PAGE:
a multiplex circuit having a first input coupled to the first latch circuit and a second input coupled to the internal address counter circuit, the multiplex circuit includes an output that is coupled to a second latch circuit to latch the memory array address signals coincident with the first latch circuit, and
decode circuitry to decode the memory array address signals coupled to the multiplex circuit.
13. The memory system of claim 12 wherein the decode circuitry comprises: an x-decoder to decode row addresses of the memory array address signals; and a y-decoder to decode column addresses of the memory array address signals.
14. A synchronous memory device comprising:
address inputs to receive externally provided address signals;
decode circuitry to decode the externally provided address signals; and
latch circuitry coupled to the address inputs and the decode circuitry to latch and couple the externally provided address signals to the decode circuitry during one clock signal period.
15. The synchronous memory device of claim 14 further comprising;
an address input buffer coupled to the address input connection; and
an internal address counter circuit to advance the received memory array address signals.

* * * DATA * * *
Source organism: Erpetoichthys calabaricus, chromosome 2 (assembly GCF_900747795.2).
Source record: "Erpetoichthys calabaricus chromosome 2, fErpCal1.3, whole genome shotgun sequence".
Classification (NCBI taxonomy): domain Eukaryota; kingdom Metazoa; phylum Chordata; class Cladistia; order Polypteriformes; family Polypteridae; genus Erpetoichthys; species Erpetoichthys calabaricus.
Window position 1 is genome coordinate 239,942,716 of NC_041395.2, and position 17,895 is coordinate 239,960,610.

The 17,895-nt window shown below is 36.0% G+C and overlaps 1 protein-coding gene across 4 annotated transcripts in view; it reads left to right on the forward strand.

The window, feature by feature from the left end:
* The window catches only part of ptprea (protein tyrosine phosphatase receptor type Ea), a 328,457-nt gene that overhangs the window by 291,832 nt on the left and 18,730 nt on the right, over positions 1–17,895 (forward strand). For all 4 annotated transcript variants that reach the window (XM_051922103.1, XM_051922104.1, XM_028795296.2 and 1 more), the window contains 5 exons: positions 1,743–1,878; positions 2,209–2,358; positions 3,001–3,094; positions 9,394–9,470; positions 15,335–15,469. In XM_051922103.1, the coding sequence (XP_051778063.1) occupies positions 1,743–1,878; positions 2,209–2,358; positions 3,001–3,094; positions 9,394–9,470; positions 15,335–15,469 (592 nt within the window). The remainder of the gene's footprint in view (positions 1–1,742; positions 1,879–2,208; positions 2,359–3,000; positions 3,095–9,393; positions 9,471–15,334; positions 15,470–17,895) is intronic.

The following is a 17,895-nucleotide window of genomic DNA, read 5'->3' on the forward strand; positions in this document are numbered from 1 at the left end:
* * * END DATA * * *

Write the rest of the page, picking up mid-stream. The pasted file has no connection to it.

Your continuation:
16. The synchronous memory device of claim 15 wherein the latch circuitry comprises:
a first latch circuit coupled to the address input buffer to latch the memory array address signals; and
a second latch circuit coupled to the decode circuitry to latch the memory array address signals coincident with the first latch circuit.
17. A method of operating a memory device comprising:
receiving externally provided address signals;
latching the address signals in a first latch circuit during a first clock signal inactive state;
latching the address signals in a second latch circuit during the first clock signal inactive state, wherein the first latch circuit is coupled to an input buffer circuit and the second latch circuit is coupled to an address decoder circuit.
18. The method of claim 17 further comprising latching the decoded address signals provided by the address decoder circuit prior to a second subsequent clock signal active transition.
19. The method of claim 17 wherein the memory device comprises a multiplexer coupled to the second latch circuit to selectively latch either the externally provided address signals or internally generated address signals.
20. A method of operating an address decoding circuit of a memory device comprising:
receiving row address signals prior to a first active transition of a clock signal;
latching the row address signals in first and second latch circuits prior to the first active transition of the clock signal, wherein the first latch circuit is coupled to an input address buffer and the second latch circuit is coupled to an input of an address decoding circuit; and
performing a pre-decoder operation on the row address signals and latching the pre-decoded row address signals in a third latch circuit prior to a subsequent second active transition of the clock signal.
21. The method of claim 20 further comprising: